We’re so quick to hear this as a parable of judgment – on those weeds who have chosen not to be wheat. But what if we take the idea of judgment out of it—or at least that sense of dichotomy out of it – and hear it as a parable of grace. “No;” Jesus said, “for in gathering the weeds you would uproot the wheat along with them. 30 Let both of them grow together until the harvest; and at harvest time I will tell the reapers, Collect the weeds first and bind them in bundles to be burned, but gather the wheat into my barn.”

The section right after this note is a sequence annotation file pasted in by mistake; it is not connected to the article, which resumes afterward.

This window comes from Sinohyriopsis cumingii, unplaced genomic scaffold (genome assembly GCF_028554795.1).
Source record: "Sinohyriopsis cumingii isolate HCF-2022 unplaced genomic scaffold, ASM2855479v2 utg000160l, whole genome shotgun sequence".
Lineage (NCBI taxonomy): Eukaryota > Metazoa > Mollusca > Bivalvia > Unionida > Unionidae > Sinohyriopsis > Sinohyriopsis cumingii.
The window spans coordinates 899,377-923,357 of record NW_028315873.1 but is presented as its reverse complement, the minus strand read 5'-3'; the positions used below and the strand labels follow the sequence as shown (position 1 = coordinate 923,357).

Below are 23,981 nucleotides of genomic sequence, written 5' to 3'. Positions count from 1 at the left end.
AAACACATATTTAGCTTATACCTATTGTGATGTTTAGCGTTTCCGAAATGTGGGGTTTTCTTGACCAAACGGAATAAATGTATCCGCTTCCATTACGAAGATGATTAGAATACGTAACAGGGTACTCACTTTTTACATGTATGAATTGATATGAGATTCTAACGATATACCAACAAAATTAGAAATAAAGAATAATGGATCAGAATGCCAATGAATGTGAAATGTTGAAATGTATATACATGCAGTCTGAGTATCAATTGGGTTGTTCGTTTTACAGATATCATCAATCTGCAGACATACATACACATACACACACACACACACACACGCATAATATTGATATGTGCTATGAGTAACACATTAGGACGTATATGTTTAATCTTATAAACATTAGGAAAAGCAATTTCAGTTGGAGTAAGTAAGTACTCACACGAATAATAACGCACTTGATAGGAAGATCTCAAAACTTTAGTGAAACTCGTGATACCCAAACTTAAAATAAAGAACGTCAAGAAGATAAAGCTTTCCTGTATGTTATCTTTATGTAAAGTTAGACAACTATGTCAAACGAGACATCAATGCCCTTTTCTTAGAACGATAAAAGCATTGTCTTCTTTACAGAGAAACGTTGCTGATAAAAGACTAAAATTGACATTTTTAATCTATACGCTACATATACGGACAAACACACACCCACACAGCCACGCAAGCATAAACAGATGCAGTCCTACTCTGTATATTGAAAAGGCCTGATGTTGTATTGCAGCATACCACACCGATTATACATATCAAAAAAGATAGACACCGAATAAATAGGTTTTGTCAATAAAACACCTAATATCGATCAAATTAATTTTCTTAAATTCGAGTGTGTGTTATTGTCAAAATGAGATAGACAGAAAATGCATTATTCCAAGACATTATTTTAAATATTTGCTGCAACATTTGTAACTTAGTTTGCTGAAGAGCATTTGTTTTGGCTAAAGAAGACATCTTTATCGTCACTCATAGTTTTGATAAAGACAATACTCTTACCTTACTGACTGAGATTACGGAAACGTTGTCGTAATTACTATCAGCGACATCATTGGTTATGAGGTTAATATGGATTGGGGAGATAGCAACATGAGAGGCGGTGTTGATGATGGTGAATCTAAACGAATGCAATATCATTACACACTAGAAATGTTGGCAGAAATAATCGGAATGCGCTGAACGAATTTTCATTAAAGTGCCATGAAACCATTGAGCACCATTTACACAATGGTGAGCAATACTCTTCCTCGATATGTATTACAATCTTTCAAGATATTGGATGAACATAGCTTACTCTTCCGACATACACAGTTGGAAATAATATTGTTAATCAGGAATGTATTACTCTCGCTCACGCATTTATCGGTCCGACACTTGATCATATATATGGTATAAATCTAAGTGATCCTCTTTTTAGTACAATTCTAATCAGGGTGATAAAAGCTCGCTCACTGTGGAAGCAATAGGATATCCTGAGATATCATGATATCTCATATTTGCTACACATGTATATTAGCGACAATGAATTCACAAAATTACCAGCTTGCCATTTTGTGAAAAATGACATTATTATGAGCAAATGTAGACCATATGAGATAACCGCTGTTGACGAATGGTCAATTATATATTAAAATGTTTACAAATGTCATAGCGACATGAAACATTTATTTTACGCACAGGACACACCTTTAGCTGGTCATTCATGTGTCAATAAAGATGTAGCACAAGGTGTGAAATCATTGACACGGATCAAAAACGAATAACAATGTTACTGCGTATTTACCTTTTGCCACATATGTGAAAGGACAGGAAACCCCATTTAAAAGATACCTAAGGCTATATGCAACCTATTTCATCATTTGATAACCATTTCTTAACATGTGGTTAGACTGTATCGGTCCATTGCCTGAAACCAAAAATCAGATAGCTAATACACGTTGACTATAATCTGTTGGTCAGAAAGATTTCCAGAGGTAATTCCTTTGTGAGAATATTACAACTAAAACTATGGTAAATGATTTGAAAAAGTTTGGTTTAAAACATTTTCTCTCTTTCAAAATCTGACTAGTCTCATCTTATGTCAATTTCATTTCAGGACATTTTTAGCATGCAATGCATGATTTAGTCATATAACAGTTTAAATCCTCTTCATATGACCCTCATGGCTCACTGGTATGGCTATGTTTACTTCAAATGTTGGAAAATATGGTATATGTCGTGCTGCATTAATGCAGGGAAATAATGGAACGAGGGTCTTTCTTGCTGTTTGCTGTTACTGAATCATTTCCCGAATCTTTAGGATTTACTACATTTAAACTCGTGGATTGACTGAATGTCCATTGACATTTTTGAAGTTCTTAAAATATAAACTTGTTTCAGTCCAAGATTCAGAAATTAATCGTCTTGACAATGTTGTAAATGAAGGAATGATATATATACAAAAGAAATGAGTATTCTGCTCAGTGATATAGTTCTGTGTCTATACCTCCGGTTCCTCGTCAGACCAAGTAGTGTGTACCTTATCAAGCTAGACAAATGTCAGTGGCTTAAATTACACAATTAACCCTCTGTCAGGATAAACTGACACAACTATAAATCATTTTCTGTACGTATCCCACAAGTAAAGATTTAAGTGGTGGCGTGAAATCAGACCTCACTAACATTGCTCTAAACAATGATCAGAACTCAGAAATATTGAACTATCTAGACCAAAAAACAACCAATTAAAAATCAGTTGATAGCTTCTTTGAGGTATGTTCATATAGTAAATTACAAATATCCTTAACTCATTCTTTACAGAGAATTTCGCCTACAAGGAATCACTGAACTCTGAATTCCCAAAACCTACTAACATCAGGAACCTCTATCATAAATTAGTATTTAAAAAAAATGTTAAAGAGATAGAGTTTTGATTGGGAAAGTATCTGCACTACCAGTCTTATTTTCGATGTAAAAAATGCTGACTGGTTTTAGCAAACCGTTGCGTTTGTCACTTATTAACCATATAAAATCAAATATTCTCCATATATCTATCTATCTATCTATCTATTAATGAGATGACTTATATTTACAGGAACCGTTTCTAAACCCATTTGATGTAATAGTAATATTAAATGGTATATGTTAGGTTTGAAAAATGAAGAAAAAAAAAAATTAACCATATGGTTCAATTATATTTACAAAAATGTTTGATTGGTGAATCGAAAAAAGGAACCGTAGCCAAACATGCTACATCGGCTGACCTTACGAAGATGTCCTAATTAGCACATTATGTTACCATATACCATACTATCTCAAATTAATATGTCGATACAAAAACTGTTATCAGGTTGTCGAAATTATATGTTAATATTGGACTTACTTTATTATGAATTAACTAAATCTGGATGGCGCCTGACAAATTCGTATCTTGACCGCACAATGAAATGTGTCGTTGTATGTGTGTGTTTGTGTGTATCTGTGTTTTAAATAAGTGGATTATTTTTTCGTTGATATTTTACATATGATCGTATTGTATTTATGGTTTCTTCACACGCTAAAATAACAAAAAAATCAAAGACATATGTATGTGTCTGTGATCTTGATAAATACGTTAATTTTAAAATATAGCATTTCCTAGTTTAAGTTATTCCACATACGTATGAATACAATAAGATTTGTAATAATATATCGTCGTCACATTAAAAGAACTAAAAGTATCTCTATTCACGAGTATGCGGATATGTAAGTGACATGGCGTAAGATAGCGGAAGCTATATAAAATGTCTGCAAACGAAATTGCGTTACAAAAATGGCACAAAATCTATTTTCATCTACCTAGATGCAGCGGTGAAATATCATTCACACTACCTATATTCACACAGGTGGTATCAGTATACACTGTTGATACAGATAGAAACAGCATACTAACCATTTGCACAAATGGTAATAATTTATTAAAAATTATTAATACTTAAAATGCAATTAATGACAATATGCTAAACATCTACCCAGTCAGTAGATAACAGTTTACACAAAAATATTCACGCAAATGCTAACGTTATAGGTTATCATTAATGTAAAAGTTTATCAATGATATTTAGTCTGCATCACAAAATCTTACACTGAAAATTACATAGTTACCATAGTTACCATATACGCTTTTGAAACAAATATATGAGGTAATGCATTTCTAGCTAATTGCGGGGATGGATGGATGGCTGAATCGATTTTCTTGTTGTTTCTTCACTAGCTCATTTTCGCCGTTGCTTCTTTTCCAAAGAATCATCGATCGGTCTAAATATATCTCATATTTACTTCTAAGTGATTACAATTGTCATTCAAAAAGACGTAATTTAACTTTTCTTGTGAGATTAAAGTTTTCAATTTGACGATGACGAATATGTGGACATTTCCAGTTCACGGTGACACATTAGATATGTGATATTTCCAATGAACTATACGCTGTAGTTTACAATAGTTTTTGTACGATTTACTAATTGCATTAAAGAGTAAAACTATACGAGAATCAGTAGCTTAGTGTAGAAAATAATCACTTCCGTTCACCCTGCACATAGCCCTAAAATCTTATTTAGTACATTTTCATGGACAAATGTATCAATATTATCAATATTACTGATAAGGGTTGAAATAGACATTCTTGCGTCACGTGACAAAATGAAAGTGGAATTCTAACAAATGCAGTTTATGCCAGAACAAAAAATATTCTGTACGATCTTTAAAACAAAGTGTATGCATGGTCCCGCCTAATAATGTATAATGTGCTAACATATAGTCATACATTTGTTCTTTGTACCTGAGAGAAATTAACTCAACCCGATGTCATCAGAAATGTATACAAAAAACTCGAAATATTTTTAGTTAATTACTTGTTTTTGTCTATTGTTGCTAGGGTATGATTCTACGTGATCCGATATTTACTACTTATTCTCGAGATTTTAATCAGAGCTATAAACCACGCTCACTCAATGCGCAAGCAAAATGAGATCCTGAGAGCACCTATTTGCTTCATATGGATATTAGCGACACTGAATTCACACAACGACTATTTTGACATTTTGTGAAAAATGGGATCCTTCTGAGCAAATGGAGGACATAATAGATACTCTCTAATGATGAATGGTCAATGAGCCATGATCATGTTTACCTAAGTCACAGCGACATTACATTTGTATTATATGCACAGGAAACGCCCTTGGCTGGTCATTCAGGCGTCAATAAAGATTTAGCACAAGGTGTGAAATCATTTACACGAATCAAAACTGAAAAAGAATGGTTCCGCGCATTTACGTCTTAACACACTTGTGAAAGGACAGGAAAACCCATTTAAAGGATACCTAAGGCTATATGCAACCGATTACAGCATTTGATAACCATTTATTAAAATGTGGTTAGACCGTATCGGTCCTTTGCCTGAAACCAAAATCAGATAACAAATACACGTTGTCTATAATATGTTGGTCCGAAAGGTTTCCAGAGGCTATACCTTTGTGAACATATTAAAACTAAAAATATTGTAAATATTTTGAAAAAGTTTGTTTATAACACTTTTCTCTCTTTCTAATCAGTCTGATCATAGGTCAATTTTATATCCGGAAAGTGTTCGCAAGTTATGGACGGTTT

Oh, but we hear those threatening words, “collect the weeds, bind them to be burned.” It’s taken me years to begin to hear those threatening passages that are gleefully lifted up as a sign of God’s wrath in a new way. “For he is like a refiner’s fire,” is an Old Testament passage from Malachi. But what is a refiner’s fire? It is a fire that purifies. God’s judgment is always a judgment to lead toward something purer, something better. It is not gleeful wrath. So, if God allows the wheat and the weeds to grow together, at some point, God will harvest the wheat and remove the weeds. God is willing to take the time and let the plants grow. That is God’s grace at work in our lives. And that is God’s grace offered to the world. The purification is not the removal or condemnation of individuals, but the removal of all that within individuals and human society that separates us from the ways of God’s realm. God will look for that within each of us, within all of us, within human communities and societies that is good – and remove the bad.